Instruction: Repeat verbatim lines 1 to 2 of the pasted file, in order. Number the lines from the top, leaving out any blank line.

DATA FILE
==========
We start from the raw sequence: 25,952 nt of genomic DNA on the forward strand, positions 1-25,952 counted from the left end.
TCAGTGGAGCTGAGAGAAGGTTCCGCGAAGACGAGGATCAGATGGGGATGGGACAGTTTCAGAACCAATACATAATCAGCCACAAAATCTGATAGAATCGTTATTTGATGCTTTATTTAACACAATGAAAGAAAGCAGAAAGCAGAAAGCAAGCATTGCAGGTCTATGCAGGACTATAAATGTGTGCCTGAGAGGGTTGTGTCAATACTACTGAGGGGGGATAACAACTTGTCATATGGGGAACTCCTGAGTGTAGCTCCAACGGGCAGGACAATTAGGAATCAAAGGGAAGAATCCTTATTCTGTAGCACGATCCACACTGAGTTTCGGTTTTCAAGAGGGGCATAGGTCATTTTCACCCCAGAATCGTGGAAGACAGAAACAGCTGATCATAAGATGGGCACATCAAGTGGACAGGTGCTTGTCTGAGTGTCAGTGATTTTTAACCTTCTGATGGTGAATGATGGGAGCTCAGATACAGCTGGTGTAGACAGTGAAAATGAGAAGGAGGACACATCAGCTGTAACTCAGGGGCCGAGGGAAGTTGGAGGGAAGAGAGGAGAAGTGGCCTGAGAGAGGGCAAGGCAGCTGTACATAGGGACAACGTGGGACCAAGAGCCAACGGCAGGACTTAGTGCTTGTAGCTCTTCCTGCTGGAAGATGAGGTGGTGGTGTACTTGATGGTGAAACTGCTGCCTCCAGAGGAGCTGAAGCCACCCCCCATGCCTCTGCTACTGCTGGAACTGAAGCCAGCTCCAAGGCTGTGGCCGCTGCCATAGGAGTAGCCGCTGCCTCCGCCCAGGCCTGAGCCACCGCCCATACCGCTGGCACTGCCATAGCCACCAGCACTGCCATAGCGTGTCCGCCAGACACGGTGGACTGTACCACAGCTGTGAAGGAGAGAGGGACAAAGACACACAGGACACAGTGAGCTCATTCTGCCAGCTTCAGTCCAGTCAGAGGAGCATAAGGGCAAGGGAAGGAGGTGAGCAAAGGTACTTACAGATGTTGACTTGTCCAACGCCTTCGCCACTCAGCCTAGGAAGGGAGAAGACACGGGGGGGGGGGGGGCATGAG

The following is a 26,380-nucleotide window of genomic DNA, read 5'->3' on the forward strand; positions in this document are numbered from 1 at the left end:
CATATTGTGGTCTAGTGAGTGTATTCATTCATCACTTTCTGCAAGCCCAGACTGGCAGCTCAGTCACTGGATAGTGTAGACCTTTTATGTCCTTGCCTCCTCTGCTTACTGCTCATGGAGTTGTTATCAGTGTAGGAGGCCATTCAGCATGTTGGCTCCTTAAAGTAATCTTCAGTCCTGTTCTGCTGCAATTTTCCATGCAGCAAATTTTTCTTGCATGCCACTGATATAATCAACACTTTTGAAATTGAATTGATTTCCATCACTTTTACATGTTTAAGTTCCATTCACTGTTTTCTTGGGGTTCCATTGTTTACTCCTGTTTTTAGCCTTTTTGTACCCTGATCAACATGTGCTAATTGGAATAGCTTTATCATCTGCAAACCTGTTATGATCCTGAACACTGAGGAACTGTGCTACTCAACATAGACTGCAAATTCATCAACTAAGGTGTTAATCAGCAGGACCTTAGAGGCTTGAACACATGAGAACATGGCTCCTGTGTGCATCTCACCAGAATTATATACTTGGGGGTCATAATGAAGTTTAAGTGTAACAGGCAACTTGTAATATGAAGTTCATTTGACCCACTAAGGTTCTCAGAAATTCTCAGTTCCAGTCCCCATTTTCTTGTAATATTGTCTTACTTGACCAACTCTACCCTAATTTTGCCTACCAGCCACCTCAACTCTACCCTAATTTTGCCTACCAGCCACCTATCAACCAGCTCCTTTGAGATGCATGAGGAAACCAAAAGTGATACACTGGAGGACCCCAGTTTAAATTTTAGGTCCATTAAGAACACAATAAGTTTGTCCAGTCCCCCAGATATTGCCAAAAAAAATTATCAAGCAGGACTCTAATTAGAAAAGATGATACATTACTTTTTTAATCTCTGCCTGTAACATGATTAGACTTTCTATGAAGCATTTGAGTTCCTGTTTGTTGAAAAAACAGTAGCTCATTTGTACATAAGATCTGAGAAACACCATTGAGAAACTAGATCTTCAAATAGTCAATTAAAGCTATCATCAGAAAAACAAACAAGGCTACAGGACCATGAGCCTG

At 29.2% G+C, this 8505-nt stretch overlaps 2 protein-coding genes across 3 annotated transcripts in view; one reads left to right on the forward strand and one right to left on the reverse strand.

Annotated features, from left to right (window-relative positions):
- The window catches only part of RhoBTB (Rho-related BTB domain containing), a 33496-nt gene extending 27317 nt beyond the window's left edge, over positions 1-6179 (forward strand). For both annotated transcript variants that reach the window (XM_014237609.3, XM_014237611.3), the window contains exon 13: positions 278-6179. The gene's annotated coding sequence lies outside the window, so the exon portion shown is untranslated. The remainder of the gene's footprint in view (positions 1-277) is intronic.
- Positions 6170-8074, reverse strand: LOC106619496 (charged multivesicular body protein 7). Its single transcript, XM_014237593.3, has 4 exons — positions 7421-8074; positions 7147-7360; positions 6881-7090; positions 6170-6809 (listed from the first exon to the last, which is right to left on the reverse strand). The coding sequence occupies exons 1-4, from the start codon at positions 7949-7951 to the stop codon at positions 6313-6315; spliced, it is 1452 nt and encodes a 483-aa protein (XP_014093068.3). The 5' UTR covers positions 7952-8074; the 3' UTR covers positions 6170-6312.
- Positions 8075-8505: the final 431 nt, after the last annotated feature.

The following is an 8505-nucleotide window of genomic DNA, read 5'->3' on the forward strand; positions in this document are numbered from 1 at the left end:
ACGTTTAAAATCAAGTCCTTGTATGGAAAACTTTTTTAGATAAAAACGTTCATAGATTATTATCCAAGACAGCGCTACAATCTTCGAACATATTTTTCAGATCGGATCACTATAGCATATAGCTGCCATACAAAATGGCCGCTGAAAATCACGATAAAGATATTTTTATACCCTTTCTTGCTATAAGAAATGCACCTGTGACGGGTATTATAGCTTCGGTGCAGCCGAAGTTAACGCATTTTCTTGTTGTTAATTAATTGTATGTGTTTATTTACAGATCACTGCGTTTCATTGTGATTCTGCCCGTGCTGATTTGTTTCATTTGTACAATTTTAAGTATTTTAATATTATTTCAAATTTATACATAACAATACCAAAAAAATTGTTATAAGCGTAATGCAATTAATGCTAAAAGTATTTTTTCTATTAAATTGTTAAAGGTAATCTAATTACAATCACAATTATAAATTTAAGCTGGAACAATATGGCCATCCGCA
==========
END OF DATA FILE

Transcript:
We start from the raw sequence: 25,952 nt of genomic DNA on the forward strand, positions 1-25,952 counted from the left end.
TCAGTGGAGCTGAGAGAAGGTTCCGCGAAGACGAGGATCAGATGGGGATGGGACAGTTTCAGAACCAATACATAATCAGCCACAAAATCTGATAGAATCGTTATTTGATGCTTTATTTAACACAATGAAAGAAAGCAGAAAGCAGAAAGCAAGCATTGCAGGTCTATGCAGGACTATAAATGTGTGCCTGAGAGGGTTGTGTCAATACTACTGAGGGGGGATAACAACTTGTCATATGGGGAACTCCTGAGTGTAGCTCCAACGGGCAGGACAATTAGGAATCAAAGGGAAGAATCCTTATTCTGTAGCACGATCCACACTGAGTTTCGGTTTTCAAGAGGGGCATAGGTCATTTTCACCCCAGAATCGTGGAAGACAGAAACAGCTGATCATAAGATGGGCACATCAAGTGGACAGGTGCTTGTCTGAGTGTCAGTGATTTTTAACCTTCTGATGGTGAATGATGGGAGCTCAGATACAGCTGGTGTAGACAGTGAAAATGAGAAGGAGGACACATCAGCTGTAACTCAGGGGCCGAGGGAAGTTGGAGGGAAGAGAGGAGAAGTGGCCTGAGAGAGGGCAAGGCAGCTGTACATAGGGACAACGTGGGACCAAGAGCCAACGGCAGGACTTAGTGCTTGTAGCTCTTCCTGCTGGAAGATGAGGTGGTGGTGTACTTGATGGTGAAACTGCTGCCTCCAGAGGAGCTGAAGCCACCCCCCATGCCTCTGCTACTGCTGGAACTGAAGCCAGCTCCAAGGCTGTGGCCGCTGCCATAGGAGTAGCCGCTGCCTCCGCCCAGGCCTGAGCCACCGCCCATACCGCTGGCACTGCCATAGCCACCAGCACTGCCATAGCGTGTCCGCCAGACACGGTGGACTGTACCACAGCTGTGAAGGAGAGAGGGACAAAGACACACAGGACACAGTGAGCTCATTCTGCCAGCTTCAGTCCAGTCAGAGGAGCATAAGGGCAAGGGAAGGAGGTGAGCAAAGGTACTTACAGATGTTGACTTGTCCAACGCCTTCGCCACTCAGCCTAGGAAGGGAGAAGACACGGGGGGGGGGGGGGCATGAG